"An article about nanotechnology, a topic most people know very little about and usually have no a priori biases for or against, was presented to the test subjects. Half the people saw the article with (invented) polite, civil and constructive comments. The other half was given the same article but with uncivil comments -- essentially a flame-war in the fake commenting thread. The result is that readers of the second version quickly developed affinity for one side of the argument and strongly took that side, which affected the way they understood and trusted the original article (text of which was unaltered). The nasty comment thread polarized the opinion of readers, leading them to misunderstand the original article.

"They specifically chose a topic about which most people know very little and do not already have any opinion. Neither the article nor the comments contain sufficient information to turn the readers into experts on the subject. So they have to use mental heuristics -- shortcuts -- to decide what to think about this new subject. Uncivil, aggressive comments resulted in quick polarization. Readers, although still not well informed about the topic, quickly adopted strong opinions about it."

In a nutshell, that is the high cost of leaving comment threads untended and unresponded to. A hands-off approach to comments can easily undermine your engagement goals by discouraging constructive participation.

Offering comments is not mandatory. You can elect to offer your communities other ways to interact with you -- including via social media, e-mail, or "letters to the editors" submissions.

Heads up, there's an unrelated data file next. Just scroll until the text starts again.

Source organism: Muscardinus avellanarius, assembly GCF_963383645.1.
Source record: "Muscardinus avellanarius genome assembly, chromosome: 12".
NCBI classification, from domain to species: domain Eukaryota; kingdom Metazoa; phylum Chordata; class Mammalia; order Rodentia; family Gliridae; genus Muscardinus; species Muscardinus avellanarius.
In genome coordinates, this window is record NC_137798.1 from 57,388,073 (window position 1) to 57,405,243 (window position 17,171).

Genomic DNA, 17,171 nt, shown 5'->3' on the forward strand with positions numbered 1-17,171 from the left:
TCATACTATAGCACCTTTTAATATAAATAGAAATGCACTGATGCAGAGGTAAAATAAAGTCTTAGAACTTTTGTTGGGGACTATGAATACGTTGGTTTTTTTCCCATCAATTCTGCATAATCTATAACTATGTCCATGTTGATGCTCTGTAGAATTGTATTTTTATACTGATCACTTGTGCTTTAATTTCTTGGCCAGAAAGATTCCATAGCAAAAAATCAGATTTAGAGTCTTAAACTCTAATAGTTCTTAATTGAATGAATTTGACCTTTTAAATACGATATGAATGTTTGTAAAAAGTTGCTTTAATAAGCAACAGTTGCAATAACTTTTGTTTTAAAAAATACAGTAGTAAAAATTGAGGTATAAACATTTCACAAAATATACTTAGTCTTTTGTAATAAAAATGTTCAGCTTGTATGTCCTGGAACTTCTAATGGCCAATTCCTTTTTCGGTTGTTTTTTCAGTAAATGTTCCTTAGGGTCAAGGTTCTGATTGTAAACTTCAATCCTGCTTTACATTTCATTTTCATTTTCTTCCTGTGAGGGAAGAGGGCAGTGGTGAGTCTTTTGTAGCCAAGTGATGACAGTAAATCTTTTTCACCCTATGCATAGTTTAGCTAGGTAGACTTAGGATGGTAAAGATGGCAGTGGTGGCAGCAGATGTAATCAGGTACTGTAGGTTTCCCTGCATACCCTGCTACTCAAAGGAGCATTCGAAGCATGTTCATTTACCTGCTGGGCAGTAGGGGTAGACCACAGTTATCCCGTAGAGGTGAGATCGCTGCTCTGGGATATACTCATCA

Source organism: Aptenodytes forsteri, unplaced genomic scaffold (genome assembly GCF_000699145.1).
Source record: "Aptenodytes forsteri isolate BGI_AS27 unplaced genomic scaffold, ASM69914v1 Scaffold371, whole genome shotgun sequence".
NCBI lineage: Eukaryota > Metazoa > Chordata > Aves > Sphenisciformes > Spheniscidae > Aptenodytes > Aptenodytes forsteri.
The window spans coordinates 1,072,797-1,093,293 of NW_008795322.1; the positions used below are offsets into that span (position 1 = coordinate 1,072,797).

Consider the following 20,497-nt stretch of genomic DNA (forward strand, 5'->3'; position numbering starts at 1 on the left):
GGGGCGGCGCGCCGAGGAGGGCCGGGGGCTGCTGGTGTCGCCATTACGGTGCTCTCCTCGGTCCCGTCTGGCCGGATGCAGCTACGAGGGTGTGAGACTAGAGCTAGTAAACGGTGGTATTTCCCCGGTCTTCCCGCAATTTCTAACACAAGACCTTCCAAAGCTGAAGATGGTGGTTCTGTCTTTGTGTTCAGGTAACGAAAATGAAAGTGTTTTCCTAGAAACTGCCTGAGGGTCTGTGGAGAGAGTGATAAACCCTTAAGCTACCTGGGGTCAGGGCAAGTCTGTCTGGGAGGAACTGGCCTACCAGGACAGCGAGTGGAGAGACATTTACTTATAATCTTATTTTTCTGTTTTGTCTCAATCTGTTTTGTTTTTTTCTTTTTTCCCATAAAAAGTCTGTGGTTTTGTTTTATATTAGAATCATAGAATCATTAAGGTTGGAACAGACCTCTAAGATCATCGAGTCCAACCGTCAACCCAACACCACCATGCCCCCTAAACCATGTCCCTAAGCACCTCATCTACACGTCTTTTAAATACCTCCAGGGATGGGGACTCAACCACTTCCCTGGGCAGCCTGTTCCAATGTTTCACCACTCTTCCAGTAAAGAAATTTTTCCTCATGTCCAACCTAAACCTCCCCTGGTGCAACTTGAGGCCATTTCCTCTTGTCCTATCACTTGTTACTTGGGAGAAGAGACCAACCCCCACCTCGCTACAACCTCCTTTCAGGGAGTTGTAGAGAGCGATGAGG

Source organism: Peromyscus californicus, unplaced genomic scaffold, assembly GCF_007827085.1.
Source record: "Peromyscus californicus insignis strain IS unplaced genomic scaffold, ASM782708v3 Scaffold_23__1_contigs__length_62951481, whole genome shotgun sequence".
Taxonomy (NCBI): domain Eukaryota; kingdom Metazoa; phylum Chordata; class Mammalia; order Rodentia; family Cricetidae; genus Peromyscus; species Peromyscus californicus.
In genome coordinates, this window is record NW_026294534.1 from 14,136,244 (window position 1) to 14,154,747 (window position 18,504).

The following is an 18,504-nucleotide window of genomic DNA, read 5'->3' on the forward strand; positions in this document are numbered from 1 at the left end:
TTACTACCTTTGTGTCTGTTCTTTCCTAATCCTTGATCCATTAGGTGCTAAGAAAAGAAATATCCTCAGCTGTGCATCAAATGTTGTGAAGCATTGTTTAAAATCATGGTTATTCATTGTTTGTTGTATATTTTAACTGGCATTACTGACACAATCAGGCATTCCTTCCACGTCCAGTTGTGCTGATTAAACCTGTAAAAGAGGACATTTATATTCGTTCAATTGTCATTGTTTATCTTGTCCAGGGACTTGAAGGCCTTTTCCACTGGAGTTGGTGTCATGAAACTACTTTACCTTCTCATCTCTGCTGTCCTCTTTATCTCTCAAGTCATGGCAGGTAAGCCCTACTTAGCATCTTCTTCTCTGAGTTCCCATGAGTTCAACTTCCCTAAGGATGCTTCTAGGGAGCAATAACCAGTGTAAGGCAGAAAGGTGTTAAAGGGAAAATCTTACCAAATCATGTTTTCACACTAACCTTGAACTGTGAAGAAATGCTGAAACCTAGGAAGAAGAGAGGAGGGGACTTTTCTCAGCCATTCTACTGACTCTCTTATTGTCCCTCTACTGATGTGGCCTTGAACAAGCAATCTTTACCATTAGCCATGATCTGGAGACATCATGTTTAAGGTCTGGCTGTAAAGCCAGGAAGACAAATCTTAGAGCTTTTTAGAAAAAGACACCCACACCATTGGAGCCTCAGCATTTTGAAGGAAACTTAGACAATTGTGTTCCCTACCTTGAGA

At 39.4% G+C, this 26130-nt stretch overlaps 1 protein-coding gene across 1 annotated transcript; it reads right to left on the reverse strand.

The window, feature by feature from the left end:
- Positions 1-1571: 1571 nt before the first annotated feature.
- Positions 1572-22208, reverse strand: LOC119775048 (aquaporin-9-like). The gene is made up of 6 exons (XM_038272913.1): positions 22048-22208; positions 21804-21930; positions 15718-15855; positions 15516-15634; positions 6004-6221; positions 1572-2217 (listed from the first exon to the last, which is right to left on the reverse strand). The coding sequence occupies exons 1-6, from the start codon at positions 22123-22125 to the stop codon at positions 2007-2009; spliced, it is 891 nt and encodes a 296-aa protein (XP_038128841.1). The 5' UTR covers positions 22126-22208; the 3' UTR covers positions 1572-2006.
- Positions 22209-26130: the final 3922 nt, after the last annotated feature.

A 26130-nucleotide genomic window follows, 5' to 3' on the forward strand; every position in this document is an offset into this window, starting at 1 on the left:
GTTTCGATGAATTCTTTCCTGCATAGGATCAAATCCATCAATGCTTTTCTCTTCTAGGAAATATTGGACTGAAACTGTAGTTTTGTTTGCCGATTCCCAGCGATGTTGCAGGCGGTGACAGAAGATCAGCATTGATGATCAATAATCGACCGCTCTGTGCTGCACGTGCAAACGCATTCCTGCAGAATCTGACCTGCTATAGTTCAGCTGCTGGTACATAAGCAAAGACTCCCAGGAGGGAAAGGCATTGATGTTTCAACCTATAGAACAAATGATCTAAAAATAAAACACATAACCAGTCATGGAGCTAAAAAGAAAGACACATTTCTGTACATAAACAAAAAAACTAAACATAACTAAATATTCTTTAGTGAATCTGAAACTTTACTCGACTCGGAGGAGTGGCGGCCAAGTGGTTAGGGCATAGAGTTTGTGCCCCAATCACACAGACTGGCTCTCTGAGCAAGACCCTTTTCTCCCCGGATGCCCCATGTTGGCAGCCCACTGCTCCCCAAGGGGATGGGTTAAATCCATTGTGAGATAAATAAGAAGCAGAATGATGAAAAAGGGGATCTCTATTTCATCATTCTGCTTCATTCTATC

But for most community sites, a better approach is probably to conduct regular crowdsourcing projects -- where you solicit, gather, summarize, and present a range of views on a topic of community importance. Here the focus is on curation, and the goal is to use the best comments to form a uniquely compelling form of content. Crowdsourcing projects can be small scale (such as asking open questions) or more ambitious (such as trying to gather particular types of stories or examples from your community, which typically takes more active rather than passive work).

Of course, a community site that does not allow direct comments is an easy target for criticisms that it's not really interested in discussion. An individual blogger, such as Dan Conover probably can successfully turn off comments without tanking his credibility. But a community-focused, mission driven, engagement-oriented site probably doesn't have that kind of leeway.

So it's probably best for community sites to allows comments, at least on some types of content. Maybe not all, depending on the resources of your site and the level of controversy of the topics you cover. But you can experiment with how you offer and engage in comments.

Set some quality-focused benchmarks for comments on your site. These might include:

  • Internally produced ratings for the best-quality comments
  • Identifying and recognizing your most constructive commenters. What makes them constructive? Do they offer valuable insight, raise especially good questions, help answer others' questions, or offer suggestions?
  • How many troll/off-topic comments do you have to kill, and what's your ratio of low-quality to high-quality comments? How is that trending over time?
  • How often are you able to springboard from comments to new content on your site?
  • How often do people discuss your site's comments (not just the original content you post) one social media or other blogs, forums, or sites?

These kinds of benchmarks and metrics can help you gauge the value of engagement through comments, thus demonstrating whether your efforts to foster and curate discussion are really paying off.

Amy Gahran

Amy Gahran is a journalist, editor, trainer, entrepreneur, strategist, and media consultant based in Boulder, Colorado. In addition to writing